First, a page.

*      *     *

Thinking on our Wolves, it bears remembering that “whiteness” has been synonymous with, essentially, “whomever is within the socio-economic mainstream.” At varying points in the American history this has meant: no Jews; no Catholics; no swarthy Mediterraneans (sorry Ricky); no hulking Central European Slavs (sorry Big Pek); hell, probably no Slavs of any kind (AK, Alexei Shved); certainly no Hispanics, even white ones (looking at you J.J. Barea).

These distinctions might seem like the crusty relics of the Mad Men-era, (although some of us still seem to struggle with that last one) but they point to a parallel change in the NBA’s ethnic makeup. Those Celtics teams, after all, featured lots of white dudes but exactly zero of them hailed from anywhere beyond North America. That, obviously, has changed. Indeed, a person could make a convincing argument that, along with the rule changes of the early 2000’s (cracking down on hand checking and overhauling the illegal defense rules), the influx of European and South American players into the league years has been the defining stylistic sea-change of the past decade.

Moreover, I would argue that, although there is much overlap, our cultural assumptions about white American players differ significantly from those about white Europeans. (I hope you’ll join me, too, in assuming that fair-skinned South Americans who cut their teeth in the Euroleague and play in the Euro style–guys like Manu Ginobili, Luis Scola, Carlos Delfino and Tiago Splitter–are “European” in our cultural imagination.) Consider the classic white American archetypes: the pass-first, floor-general point guard; the outside shooting specialist; the doofy, hustling big man. Call it the Stockton-Hornacek-Ostertag matrix. These archetypes draw on a shared set of elements: a lack of overwhelming athleticism; unselfishness (playing the “right way”); a lack of ostentation.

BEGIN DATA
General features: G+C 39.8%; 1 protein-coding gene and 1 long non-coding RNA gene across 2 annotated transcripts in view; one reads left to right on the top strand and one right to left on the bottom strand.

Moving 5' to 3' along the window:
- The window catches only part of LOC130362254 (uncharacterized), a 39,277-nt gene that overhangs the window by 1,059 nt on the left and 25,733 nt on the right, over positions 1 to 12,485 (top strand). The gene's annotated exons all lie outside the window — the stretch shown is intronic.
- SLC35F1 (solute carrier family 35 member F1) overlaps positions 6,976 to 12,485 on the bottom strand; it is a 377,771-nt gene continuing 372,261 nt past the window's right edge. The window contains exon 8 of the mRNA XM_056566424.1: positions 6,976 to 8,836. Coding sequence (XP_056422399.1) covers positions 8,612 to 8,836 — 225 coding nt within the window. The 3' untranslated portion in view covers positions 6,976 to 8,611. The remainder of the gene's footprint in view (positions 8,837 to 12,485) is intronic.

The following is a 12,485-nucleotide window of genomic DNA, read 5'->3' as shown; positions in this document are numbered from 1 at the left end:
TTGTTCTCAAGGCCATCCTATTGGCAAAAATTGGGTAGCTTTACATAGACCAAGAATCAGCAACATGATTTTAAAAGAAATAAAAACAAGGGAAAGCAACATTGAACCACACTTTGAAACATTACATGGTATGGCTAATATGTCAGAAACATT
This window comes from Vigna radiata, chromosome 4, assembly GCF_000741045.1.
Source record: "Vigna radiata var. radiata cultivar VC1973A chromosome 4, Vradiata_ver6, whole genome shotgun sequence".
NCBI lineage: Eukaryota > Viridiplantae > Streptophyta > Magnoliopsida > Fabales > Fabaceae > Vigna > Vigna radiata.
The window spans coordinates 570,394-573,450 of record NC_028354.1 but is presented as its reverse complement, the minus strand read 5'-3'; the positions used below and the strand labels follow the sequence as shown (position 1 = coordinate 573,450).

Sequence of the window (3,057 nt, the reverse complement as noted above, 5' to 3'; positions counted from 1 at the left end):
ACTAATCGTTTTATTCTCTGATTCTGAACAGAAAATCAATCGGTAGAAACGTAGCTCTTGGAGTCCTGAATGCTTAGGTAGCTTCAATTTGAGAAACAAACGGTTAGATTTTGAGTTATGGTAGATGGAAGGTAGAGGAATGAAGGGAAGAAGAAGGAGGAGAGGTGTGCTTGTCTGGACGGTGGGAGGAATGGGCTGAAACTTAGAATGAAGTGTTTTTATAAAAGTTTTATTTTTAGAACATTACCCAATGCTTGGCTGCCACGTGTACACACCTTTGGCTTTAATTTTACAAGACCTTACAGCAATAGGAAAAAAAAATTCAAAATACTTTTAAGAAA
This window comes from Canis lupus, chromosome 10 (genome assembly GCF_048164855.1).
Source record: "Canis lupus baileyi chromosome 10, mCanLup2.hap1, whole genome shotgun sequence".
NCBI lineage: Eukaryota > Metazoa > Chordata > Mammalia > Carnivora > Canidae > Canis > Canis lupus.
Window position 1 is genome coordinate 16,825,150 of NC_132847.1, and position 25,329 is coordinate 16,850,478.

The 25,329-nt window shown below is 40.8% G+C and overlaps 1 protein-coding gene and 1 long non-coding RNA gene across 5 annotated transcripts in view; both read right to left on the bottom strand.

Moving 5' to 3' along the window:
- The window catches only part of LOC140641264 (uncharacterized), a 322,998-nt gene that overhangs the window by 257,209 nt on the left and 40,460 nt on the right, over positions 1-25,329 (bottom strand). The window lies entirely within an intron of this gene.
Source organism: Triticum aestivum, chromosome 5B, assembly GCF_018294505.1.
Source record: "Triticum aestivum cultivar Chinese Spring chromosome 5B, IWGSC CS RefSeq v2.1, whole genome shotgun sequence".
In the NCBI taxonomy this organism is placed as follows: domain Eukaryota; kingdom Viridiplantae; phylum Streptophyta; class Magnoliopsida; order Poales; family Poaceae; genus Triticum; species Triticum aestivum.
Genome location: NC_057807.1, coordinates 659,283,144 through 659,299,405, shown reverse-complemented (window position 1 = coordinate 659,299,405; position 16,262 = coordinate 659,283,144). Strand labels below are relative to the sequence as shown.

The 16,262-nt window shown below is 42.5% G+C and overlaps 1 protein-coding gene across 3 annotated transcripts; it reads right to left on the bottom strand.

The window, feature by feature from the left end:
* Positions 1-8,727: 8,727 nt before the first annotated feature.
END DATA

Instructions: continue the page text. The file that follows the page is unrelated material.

Now consider the the Euro template: high skill-level at all five positions, especially when it comes to shooting; bold, occasionally flashy guard play; a finesse mentality, leading often to the accusation of “softness.” There are overlaps, sure–in the lack of spectacular athleticism and in the focus on fundamentals–but I hope you’d agree that we’re dealing here with two distinct types.

When it comes to the Wolves, Ricky Rubio, Andrei Kirilenko and Alexei Shved all play what one could reasonably term a European style (with major caveats of course–AK was once the Association’s Defensive Player of the Year; Rubio cannot shoot). Nikola Pekovic, by the looks of him, would seem to fit that dreaded Ostertag model, although his exacting footwork, soft touch and lack of a developed post game complicate the picture (the European game favoring, as it does, the face-up and the pick-and-roll for its big men).  J.J. Barea, with his incredible quickness and his willingness to freestyle and dominate the ball defies any of the aforementioned white-guy modes. (Indeed, Billy Packer might say that he brings a “playground mentality” to his work.)  Kevin Love, the Wolves best player, is as we’ve discussed before, a strange hybrid of the blue-collar banger and the Euro stretch-four, even going so far as to develop a serviceable face-up game.